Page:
Among the many blooming plants that help bees, the Red Maple tree is one of the most important to honey bee colonies. It is not just because of the food provided by these trees – though they do provide nectar and pollen for hungry pollinator. It is about the timing of the bloom. And, that is why beekeepers in regions with native Red Maples watch for the bloom.
How Red Maple Trees Help Bees
Early spring is the time when over-wintered colonies are in need of fresh nectar and pollen. Even if they are not starving, they feel the need to forage for supplies.
May contain affiliate links. Read my privacy and affiliate disclosure policy for more info.
When beekeepers see the Red Maple tree in bloom, we know that Spring has arrived for the honey bee colonies. Yes, it may still be winter on the human calendar. But, the bees are planning for Spring.
Maple Nectar for Bees (Pollen too)
Maple nectar is very useful for the growing bee colony. In a bid for pollination, the tiny flowers produce sweet nectar to lure pollinators in. The influx of fresh plant nectar encourages the colony to ramp up brood production.
Pollen from Red Maples
However, the pollen provided may be just as important. Red Maple trees produce a lot of pollen for over-wintered colonies that are desperate for fresh protein. The pollen is a grey brown to greenish color and can be seen on the pollen baskets of foraging bees.
A colony routinely reduces the brood nest in late Fall. Shortly after the Winter solstice, life inside the hive begins to change. The queen bee who may have not been laying eggs at all – starts to lay a few each day.
Do Bees Produce Honey from Red Maple?
While this tree provides important early nectar, most regions will not see an excess honey crop from Red Maple trees.
This is due in part to the fact that the hungry colonies need the fresh nectar (even if they still have stored honey).
Also, the mid-Winter bloom time occurs when insects can not fly enough to take full advantage of the food source. Some days will be too cold, windy or rainy for the honey bees to fly.
Most beekeepers will not harvest Red Maple honey. Still, it is a very important food source for our colonies. For some colonies, on the edge of starvation, it may make the difference between winter survival or death before Spring.
When do Red Maple Trees Bloom?
A valuable early food source for honey bees, red maple blooms appear while winter still has the land in its grip. In fact, they are one of the first blooming native trees.
In my area (upstate South Carolina), this bloom can occur in January some years. But February-March is the most common bloom time. In the native region, the red maple bloom can appear even into May in cooler regions.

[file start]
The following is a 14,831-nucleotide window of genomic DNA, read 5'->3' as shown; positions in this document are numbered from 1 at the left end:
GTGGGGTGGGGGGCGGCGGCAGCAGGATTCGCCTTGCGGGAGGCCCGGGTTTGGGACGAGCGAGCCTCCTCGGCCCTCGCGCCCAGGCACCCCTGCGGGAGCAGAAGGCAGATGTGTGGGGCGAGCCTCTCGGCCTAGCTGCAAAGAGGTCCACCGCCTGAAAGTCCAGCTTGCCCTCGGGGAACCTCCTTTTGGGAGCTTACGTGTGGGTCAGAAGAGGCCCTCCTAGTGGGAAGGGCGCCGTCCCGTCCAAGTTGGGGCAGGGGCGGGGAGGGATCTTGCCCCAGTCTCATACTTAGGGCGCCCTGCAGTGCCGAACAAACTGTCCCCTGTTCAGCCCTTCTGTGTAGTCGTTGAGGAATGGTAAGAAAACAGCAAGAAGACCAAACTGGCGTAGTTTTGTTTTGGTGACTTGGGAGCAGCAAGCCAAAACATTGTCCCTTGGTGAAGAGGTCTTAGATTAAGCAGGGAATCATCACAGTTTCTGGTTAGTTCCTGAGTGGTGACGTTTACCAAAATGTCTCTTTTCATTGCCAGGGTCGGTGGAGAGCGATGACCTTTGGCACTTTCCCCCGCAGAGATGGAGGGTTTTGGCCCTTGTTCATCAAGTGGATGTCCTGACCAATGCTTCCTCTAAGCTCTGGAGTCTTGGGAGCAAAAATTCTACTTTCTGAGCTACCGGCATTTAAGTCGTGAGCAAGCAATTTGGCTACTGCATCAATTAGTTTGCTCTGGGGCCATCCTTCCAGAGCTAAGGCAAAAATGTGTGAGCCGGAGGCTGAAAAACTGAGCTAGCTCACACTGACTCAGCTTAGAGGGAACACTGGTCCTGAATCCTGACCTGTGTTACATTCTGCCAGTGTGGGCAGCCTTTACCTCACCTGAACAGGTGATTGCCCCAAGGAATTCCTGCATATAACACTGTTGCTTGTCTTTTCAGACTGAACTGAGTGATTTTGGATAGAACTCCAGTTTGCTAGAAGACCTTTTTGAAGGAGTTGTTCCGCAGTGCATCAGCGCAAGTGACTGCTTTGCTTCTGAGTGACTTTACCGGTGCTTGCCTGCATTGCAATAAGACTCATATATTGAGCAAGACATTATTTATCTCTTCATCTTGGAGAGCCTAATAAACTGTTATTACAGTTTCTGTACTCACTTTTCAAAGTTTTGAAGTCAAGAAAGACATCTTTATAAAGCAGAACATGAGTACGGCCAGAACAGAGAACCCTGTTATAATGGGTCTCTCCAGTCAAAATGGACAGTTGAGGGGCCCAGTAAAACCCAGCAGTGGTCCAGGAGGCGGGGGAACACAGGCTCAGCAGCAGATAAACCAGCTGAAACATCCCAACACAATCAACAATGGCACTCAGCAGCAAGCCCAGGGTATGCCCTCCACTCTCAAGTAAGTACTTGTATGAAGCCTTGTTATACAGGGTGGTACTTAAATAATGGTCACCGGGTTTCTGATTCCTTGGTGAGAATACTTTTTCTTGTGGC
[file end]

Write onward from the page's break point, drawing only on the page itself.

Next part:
Blooms appear first. A reddish tint will begin to show in the tops of the trees. The tiny bloom of the red maple would likely go unnoticed if the tree possessed any leaves. However, the bare tree limbs hold only the tiny red blossoms. This is opposite of Sugar Maples which leaf out first.
Bumble Bees Benefit Too!
Honey bees are not the only ones that benefit from this rich food source. Our friend the Bumble Bee may make even better use of Red Maples.
Larger and fuzzier than smaller insects, Bumbles also fly in cooler weather. Don’t be surprised if you hear the “rumble from a bumble” in your tree on a warmish January day. They too collect nectar and pollen.
Can You Plant Red Maple Trees for Your Bees?
Sure, you can plant these trees but you may already have them in your region. They are native in many areas of the US.
If you do decide to plant, be sure to choose a location that is good for the tree and will not cause problems for you.
Red Maples reach heights of more than 60 feet and roots can be a problem if planted too close to your home. This is not the best choice for a small backyard.
The best time to plant red maple trees is fall or very early Spring. You can order Red Maples online too. The Red Maple is a fast growing tree. You will have nectar producing red maple blooms in a few short years.
Major Contribution to Bee Colonies
Because Red Maple trees bloom so far ahead of the true nectar season, they help honey bee colonies build up. A hive needs several weeks of population growth so they can have a full work force ready when true Spring arrives.
Workers spend the first 3 weeks of their lives inside the hive. This means if your area has a major honey flow in April – you need many new foragers reaching adulthood a month before. Early nectar sources help the colonies be ready.